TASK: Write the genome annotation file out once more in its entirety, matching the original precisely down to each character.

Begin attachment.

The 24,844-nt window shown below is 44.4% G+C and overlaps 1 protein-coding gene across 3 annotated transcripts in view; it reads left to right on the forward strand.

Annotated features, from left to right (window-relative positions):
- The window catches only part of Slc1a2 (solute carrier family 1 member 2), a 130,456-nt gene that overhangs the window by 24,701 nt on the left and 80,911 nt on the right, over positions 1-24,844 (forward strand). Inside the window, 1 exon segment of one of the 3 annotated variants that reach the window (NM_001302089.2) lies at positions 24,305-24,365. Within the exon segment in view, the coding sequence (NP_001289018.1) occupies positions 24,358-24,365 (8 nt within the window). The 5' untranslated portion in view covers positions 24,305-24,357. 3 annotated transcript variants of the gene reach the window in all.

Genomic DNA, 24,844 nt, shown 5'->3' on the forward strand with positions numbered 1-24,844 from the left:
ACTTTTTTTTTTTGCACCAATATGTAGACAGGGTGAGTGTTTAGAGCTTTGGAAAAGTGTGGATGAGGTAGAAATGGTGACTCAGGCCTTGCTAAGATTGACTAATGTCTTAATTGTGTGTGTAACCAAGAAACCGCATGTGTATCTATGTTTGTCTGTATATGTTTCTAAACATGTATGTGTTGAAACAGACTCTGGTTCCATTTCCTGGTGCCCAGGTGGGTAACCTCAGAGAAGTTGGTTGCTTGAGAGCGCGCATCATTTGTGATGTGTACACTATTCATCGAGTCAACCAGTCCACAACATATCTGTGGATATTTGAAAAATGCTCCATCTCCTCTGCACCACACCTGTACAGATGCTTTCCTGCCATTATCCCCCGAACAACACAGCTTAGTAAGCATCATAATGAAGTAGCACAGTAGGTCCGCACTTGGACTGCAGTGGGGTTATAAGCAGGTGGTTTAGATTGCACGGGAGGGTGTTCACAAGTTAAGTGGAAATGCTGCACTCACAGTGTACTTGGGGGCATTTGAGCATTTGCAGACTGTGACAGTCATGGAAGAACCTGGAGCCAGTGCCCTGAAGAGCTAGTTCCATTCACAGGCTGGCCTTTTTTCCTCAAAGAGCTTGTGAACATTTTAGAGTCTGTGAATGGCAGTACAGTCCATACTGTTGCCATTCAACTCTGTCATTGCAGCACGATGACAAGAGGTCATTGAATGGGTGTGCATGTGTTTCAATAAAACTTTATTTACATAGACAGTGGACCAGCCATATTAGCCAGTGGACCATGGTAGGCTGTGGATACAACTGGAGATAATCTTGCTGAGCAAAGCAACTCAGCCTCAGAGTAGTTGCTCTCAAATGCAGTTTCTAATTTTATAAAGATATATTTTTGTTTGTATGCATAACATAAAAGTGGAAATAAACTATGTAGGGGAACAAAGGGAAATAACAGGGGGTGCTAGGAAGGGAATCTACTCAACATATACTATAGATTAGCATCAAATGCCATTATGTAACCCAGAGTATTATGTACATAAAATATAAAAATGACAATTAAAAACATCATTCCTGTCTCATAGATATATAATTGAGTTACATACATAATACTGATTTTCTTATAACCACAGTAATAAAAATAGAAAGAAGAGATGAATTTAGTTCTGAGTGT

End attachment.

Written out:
The 24,844-nt window shown below is 44.4% G+C and overlaps 1 protein-coding gene across 3 annotated transcripts in view; it reads left to right on the forward strand.

Annotated features, from left to right (window-relative positions):
- The window catches only part of Slc1a2 (solute carrier family 1 member 2), a 130,456-nt gene that overhangs the window by 24,701 nt on the left and 80,911 nt on the right, over positions 1-24,844 (forward strand). Inside the window, 1 exon segment of one of the 3 annotated variants that reach the window (NM_001302089.2) lies at positions 24,305-24,365. Within the exon segment in view, the coding sequence (NP_001289018.1) occupies positions 24,358-24,365 (8 nt within the window). The 5' untranslated portion in view covers positions 24,305-24,357. 3 annotated transcript variants of the gene reach the window in all.

Genomic DNA, 24,844 nt, shown 5'->3' on the forward strand with positions numbered 1-24,844 from the left:
ACTTTTTTTTTTTGCACCAATATGTAGACAGGGTGAGTGTTTAGAGCTTTGGAAAAGTGTGGATGAGGTAGAAATGGTGACTCAGGCCTTGCTAAGATTGACTAATGTCTTAATTGTGTGTGTAACCAAGAAACCGCATGTGTATCTATGTTTGTCTGTATATGTTTCTAAACATGTATGTGTTGAAACAGACTCTGGTTCCATTTCCTGGTGCCCAGGTGGGTAACCTCAGAGAAGTTGGTTGCTTGAGAGCGCGCATCATTTGTGATGTGTACACTATTCATCGAGTCAACCAGTCCACAACATATCTGTGGATATTTGAAAAATGCTCCATCTCCTCTGCACCACACCTGTACAGATGCTTTCCTGCCATTATCCCCCGAACAACACAGCTTAGTAAGCATCATAATGAAGTAGCACAGTAGGTCCGCACTTGGACTGCAGTGGGGTTATAAGCAGGTGGTTTAGATTGCACGGGAGGGTGTTCACAAGTTAAGTGGAAATGCTGCACTCACAGTGTACTTGGGGGCATTTGAGCATTTGCAGACTGTGACAGTCATGGAAGAACCTGGAGCCAGTGCCCTGAAGAGCTAGTTCCATTCACAGGCTGGCCTTTTTTCCTCAAAGAGCTTGTGAACATTTTAGAGTCTGTGAATGGCAGTACAGTCCATACTGTTGCCATTCAACTCTGTCATTGCAGCACGATGACAAGAGGTCATTGAATGGGTGTGCATGTGTTTCAATAAAACTTTATTTACATAGACAGTGGACCAGCCATATTAGCCAGTGGACCATGGTAGGCTGTGGATACAACTGGAGATAATCTTGCTGAGCAAAGCAACTCAGCCTCAGAGTAGTTGCTCTCAAATGCAGTTTCTAATTTTATAAAGATATATTTTTGTTTGTATGCATAACATAAAAGTGGAAATAAACTATGTAGGGGAACAAAGGGAAATAACAGGGGGTGCTAGGAAGGGAATCTACTCAACATATACTATAGATTAGCATCAAATGCCATTATGTAACCCAGAGTATTATGTACATAAAATATAAAAATGACAATTAAAAACATCATTCCTGTCTCATAGATATATAATTGAGTTACATACATAATACTGATTTTCTTATAACCACAGTAATAAAAATAGAAAGAAGAGATGAATTTAGTTCTGAGTGT